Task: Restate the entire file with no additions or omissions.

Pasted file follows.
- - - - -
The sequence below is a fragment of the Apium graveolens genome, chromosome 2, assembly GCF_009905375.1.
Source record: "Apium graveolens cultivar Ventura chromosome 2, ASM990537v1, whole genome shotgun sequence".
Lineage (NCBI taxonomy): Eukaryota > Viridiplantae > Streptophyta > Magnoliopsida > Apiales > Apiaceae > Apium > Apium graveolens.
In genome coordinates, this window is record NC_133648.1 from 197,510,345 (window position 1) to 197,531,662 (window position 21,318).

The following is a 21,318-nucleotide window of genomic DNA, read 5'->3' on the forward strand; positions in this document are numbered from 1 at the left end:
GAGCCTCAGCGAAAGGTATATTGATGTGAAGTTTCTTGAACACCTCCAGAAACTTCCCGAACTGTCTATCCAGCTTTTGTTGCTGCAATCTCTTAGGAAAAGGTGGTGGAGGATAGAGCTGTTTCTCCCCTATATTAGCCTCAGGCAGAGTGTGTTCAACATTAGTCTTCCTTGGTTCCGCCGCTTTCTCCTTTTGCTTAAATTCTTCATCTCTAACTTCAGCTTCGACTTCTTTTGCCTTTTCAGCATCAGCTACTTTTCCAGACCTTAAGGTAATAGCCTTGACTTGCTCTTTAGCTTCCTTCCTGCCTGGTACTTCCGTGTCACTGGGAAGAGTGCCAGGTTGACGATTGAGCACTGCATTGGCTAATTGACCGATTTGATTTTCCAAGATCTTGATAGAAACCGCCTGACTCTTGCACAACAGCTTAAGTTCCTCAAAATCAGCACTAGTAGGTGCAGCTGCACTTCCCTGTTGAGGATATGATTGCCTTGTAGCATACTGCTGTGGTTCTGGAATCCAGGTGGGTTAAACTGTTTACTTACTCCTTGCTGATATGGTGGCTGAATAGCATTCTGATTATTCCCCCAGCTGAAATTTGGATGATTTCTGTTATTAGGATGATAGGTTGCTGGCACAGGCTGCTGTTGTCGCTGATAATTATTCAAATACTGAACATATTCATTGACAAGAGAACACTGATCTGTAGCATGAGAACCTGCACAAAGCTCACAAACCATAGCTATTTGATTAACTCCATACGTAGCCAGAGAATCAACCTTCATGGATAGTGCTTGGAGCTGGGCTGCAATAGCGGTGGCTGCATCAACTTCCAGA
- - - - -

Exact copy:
The sequence below is a fragment of the Apium graveolens genome, chromosome 2, assembly GCF_009905375.1.
Source record: "Apium graveolens cultivar Ventura chromosome 2, ASM990537v1, whole genome shotgun sequence".
Lineage (NCBI taxonomy): Eukaryota > Viridiplantae > Streptophyta > Magnoliopsida > Apiales > Apiaceae > Apium > Apium graveolens.
In genome coordinates, this window is record NC_133648.1 from 197,510,345 (window position 1) to 197,531,662 (window position 21,318).

The following is a 21,318-nucleotide window of genomic DNA, read 5'->3' on the forward strand; positions in this document are numbered from 1 at the left end:
GAGCCTCAGCGAAAGGTATATTGATGTGAAGTTTCTTGAACACCTCCAGAAACTTCCCGAACTGTCTATCCAGCTTTTGTTGCTGCAATCTCTTAGGAAAAGGTGGTGGAGGATAGAGCTGTTTCTCCCCTATATTAGCCTCAGGCAGAGTGTGTTCAACATTAGTCTTCCTTGGTTCCGCCGCTTTCTCCTTTTGCTTAAATTCTTCATCTCTAACTTCAGCTTCGACTTCTTTTGCCTTTTCAGCATCAGCTACTTTTCCAGACCTTAAGGTAATAGCCTTGACTTGCTCTTTAGCTTCCTTCCTGCCTGGTACTTCCGTGTCACTGGGAAGAGTGCCAGGTTGACGATTGAGCACTGCATTGGCTAATTGACCGATTTGATTTTCCAAGATCTTGATAGAAACCGCCTGACTCTTGCACAACAGCTTAAGTTCCTCAAAATCAGCACTAGTAGGTGCAGCTGCACTTCCCTGTTGAGGATATGATTGCCTTGTAGCATACTGCTGTGGTTCTGGAATCCAGGTGGGTTAAACTGTTTACTTACTCCTTGCTGATATGGTGGCTGAATAGCATTCTGATTATTCCCCCAGCTGAAATTTGGATGATTTCTGTTATTAGGATGATAGGTTGCTGGCACAGGCTGCTGTTGTCGCTGATAATTATTCAAATACTGAACATATTCATTGACAAGAGAACACTGATCTGTAGCATGAGAACCTGCACAAAGCTCACAAACCATAGCTATTTGATTAACTCCATACGTAGCCAGAGAATCAACCTTCATGGATAGTGCTTGGAGCTGGGCTGCAATAGCGGTGGCTGCATCAACTTCCAGA